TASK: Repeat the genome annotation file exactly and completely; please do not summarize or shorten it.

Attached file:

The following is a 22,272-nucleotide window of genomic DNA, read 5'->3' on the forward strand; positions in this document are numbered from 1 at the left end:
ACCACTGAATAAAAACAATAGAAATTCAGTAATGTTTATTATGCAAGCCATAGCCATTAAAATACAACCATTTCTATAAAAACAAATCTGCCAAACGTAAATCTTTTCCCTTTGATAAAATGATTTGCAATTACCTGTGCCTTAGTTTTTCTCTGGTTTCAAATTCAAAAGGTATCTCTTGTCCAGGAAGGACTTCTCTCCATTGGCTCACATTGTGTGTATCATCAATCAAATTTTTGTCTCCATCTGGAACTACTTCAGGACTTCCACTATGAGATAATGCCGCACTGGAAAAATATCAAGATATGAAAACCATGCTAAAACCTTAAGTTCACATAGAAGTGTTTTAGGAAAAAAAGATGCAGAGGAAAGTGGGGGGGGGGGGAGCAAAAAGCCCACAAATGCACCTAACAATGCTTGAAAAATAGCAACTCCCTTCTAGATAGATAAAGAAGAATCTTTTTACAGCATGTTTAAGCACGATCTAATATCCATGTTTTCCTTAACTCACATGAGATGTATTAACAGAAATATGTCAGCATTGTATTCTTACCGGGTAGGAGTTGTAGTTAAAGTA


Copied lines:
The following is a 22,272-nucleotide window of genomic DNA, read 5'->3' on the forward strand; positions in this document are numbered from 1 at the left end:
ACCACTGAATAAAAACAATAGAAATTCAGTAATGTTTATTATGCAAGCCATAGCCATTAAAATACAACCATTTCTATAAAAACAAATCTGCCAAACGTAAATCTTTTCCCTTTGATAAAATGATTTGCAATTACCTGTGCCTTAGTTTTTCTCTGGTTTCAAATTCAAAAGGTATCTCTTGTCCAGGAAGGACTTCTCTCCATTGGCTCACATTGTGTGTATCATCAATCAAATTTTTGTCTCCATCTGGAACTACTTCAGGACTTCCACTATGAGATAATGCCGCACTGGAAAAATATCAAGATATGAAAACCATGCTAAAACCTTAAGTTCACATAGAAGTGTTTTAGGAAAAAAAGATGCAGAGGAAAGTGGGGGGGGGGGGAGCAAAAAGCCCACAAATGCACCTAACAATGCTTGAAAAATAGCAACTCCCTTCTAGATAGATAAAGAAGAATCTTTTTACAGCATGTTTAAGCACGATCTAATATCCATGTTTTCCTTAACTCACATGAGATGTATTAACAGAAATATGTCAGCATTGTATTCTTACCGGGTAGGAGTTGTAGTTAAAGTA